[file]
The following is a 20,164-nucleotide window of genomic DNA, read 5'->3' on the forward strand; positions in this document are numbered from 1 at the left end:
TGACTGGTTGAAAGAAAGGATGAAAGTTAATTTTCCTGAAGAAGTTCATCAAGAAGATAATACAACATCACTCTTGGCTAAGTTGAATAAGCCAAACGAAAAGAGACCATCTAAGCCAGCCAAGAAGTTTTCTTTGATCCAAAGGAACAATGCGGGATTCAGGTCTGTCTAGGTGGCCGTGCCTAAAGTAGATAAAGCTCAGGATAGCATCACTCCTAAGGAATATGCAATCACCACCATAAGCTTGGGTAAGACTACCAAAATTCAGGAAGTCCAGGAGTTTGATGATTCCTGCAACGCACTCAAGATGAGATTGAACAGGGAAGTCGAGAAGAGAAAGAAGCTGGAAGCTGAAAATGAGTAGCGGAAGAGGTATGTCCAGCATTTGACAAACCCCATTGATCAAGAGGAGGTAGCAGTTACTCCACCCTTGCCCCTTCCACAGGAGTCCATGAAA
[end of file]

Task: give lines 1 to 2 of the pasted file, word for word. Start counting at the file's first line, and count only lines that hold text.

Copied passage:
The following is a 20,164-nucleotide window of genomic DNA, read 5'->3' on the forward strand; positions in this document are numbered from 1 at the left end:
TGACTGGTTGAAAGAAAGGATGAAAGTTAATTTTCCTGAAGAAGTTCATCAAGAAGATAATACAACATCACTCTTGGCTAAGTTGAATAAGCCAAACGAAAAGAGACCATCTAAGCCAGCCAAGAAGTTTTCTTTGATCCAAAGGAACAATGCGGGATTCAGGTCTGTCTAGGTGGCCGTGCCTAAAGTAGATAAAGCTCAGGATAGCATCACTCCTAAGGAATATGCAATCACCACCATAAGCTTGGGTAAGACTACCAAAATTCAGGAAGTCCAGGAGTTTGATGATTCCTGCAACGCACTCAAGATGAGATTGAACAGGGAAGTCGAGAAGAGAAAGAAGCTGGAAGCTGAAAATGAGTAGCGGAAGAGGTATGTCCAGCATTTGACAAACCCCATTGATCAAGAGGAGGTAGCAGTTACTCCACCCTTGCCCCTTCCACAGGAGTCCATGAAA